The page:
Septic bursitis (SB) results from infection of the bursal sac, which is frequently caused by skin lesions but can also arise from secondary spread of infection from initial cellulitis into a pretraumatized superficial bursa or, in rare cases, from hematogenous seeding. Infection is commonly caused by bacteria (most often Staphylococcus aureus) but can in rare cases result from fungi. [14]  The prepatellar bursa is the bursa most commonly involved in Brucella infection. [15, 16, 17]  In addition, tuberculosis of the patella may present as prepatellar bursitis. [18]

Up to 50% of all SB cases occur in immunocompromised patients. Other risk factors include chronic rheumatic inflammatory diseases.  

Hemobursa is a rare cause of acute prepatellar bursitis, except in cases of trauma or anticoagulation.

Prepatellar bursitis is the second most common superficial bursitis after olecranon bursitis.

Mortality associated with prepatellar bursitis is rare. Morbidity usually is secondary to pain and limited function. [19] In the case of septic prepatellar bursitis, failure to diagnose in a timely manner may lead to increased morbidity secondary to infectious etiology.

Prepatellar bursitis is more common in males than females.

Prepatellar bursitis can affect all age groups; however, in the pediatric age group, it is likely to be septic and to develop in an immunocompromised host.

The prognosis in prepatellar bursitis is generally good with prompt diagnosis and treatment.

Aguiar RO, Viegas FC, Fernandez RY, Trudell D, Haghighi P, Resnick D. The prepatellar bursa: cadaveric investigation of regional anatomy with MRI after sonographically guided bursography. AJR Am J Roentgenol. 2007 Apr. 188 (4):W355-8. [Medline].

SHARRARD WJ. Haemobursa in kneeling miners. Proc R Soc Med. 1961 Dec. 54:1103-4. [Medline].

Myllymaki T, Tikkakoski T, Typpo T, Kivimaki J, Suramo I. Carpet-layer’s knee. An ultrasonographic study. Acta Radiol. 1993 Sep. 34 (5):496-9. [Medline].

Richard W Martyn. Treatment of “Housemaid’s Knee”. Br Med J. 1861 Nov 23. 2:565.

Ciaschini M, Sundaram M. Radiologic case study. Prepatellar Morel-Lavallée lesion. Orthopedics. 2008 Jul. 31(7):626, 719-721. [Medline].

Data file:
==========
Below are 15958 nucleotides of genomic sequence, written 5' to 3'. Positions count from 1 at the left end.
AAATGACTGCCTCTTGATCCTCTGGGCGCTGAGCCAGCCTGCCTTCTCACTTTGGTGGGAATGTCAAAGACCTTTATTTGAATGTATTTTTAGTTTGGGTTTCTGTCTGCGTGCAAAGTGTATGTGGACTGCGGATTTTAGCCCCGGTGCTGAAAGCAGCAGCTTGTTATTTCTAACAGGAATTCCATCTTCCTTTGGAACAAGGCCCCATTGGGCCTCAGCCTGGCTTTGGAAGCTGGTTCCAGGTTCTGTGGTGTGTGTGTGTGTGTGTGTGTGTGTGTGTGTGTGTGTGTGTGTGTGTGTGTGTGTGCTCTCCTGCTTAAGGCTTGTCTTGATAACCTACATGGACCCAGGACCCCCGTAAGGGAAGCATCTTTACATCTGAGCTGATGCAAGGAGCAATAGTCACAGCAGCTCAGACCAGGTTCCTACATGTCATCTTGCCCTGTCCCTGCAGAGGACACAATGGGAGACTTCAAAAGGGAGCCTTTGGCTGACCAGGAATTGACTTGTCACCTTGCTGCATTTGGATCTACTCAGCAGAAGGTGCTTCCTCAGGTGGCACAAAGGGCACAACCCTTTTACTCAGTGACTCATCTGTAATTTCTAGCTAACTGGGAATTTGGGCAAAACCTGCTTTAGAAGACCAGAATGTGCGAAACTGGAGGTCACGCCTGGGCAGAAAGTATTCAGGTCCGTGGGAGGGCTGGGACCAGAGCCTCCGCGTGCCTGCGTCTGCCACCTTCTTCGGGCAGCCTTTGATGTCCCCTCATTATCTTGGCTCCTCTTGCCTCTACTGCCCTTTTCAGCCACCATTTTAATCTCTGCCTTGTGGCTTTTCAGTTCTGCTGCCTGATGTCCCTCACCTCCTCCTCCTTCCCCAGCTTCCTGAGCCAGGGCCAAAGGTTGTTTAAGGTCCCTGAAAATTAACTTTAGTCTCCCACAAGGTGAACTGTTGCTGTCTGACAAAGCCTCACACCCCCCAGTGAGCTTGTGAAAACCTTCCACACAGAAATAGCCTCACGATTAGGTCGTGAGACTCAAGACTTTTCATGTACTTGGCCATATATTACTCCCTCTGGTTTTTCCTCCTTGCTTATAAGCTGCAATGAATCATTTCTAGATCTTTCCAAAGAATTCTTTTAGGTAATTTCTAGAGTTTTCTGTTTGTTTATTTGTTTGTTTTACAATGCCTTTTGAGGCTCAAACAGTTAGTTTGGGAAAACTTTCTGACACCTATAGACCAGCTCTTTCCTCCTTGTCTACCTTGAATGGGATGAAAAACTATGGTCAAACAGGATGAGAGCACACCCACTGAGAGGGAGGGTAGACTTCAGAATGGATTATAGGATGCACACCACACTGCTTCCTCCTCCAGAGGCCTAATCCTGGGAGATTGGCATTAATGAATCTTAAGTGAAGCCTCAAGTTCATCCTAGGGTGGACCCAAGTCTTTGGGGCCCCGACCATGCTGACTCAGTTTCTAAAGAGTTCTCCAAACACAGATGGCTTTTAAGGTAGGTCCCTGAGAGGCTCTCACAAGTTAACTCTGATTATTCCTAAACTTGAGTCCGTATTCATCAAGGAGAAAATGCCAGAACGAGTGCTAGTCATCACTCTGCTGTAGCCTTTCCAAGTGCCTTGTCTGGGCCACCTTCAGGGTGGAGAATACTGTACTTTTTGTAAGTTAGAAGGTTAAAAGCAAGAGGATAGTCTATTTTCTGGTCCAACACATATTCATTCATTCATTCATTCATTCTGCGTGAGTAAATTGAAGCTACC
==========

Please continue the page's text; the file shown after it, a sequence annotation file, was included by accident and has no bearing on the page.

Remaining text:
Borrero CG, Maxwell N, Kavanagh E. MRI findings of prepatellar Morel-Lavallée effusions. Skeletal Radiol. 2008 May. 37(5):451-5. [Medline].

Wilson-MacDonald J. Management and outcome of infective prepatellar bursitis. Postgrad Med J. 1987 Oct. 63 (744):851-3. [Medline].

Gendernalik JD, Sechriest VF 2nd. Prepatellar septic bursitis: a case report of skin necrosis associated with open bursectomy. Mil Med. 2009 Jun. 174(6):666-9. [Medline].

Huang YC, Yeh WL. Endoscopic treatment of prepatellar bursitis. Int Orthop. 2011 Mar. 35(3):355-8. [Medline]. [Full Text].

Gendernalik JD, Sechriest VF 2nd. Prepatellar septic bursitis: a case report of skin necrosis associated with open bursectomy. Mil Med. 2009 Jun. 174(6):666-9. [Medline].

Diering N, Klinger HM, Schon MP, Mossner R. Calcific prepatellar bursitis in a patient with limited cutaneous systemic sclerosis. J Dtsch Dermatol Ges. 2017 Dec. 15 (12):1248-50. [Medline].

Khodaee M. Common Superficial Bursitis. Am Fam Physician. 2017 Feb 15. 95 (4):224-31. [Medline]. [Full Text].

Aaron DL, Patel A, Kayiaros S, Calfee R. Four common types of bursitis: diagnosis and management. J Am Acad Orthop Surg. 2011 Jun. 19 (6):359-67. [Medline].

Cariello PF, Wickes BL, Sutton DA, Castlebury LA, Levitz SM, Finberg RW, et al. Phomopsis bougainvilleicola prepatellar bursitis in a renal transplant recipient. J Clin Microbiol. 2013 Feb. 51 (2):692-5. [Medline].

Almajid FM. A Rare Form of Brucella Bursitis with Negative Serology: A Case Report and Literature Review. Case Rep Infect Dis. 2017. 2017:9802532. [Medline].

Wallach JC, Delpino MV, Scian R, Deodato B, Fossati CA, Baldi PC. Prepatellar bursitis due to Brucella abortus: case report and analysis of the local immune response. J Med Microbiol. 2010 Dec. 59 (Pt 12):1514-8. [Medline].

Traboulsi R, Uthman I, Kanj SS. Prepatellar Brucella melitensis bursitis: case report and literature review. Clin Rheumatol. 2007 Nov. 26 (11):1941-2. [Medline].

MacLean S, Kulkarni S. Tuberculosis of the patella masquerading as prepatellar bursitis. Ann R Coll Surg Engl. 2013 Jan. 95 (1):e17-9. [Medline].

Wood LR, Peat G, Thomas E, et al. The contribution of selected non-articular conditions to knee pain severity and associated disability in older adults. Osteoarthritis Cartilage. 2008 Jun. 16(6):647-53. [Medline].

Tuff T, Chrobak K. Septic olecranon and prepatellar bursitis in hockey players: a report of three cases. J Can Chiropr Assoc. 2016 Dec. 60 (4):305-10. [Medline]. [Full Text].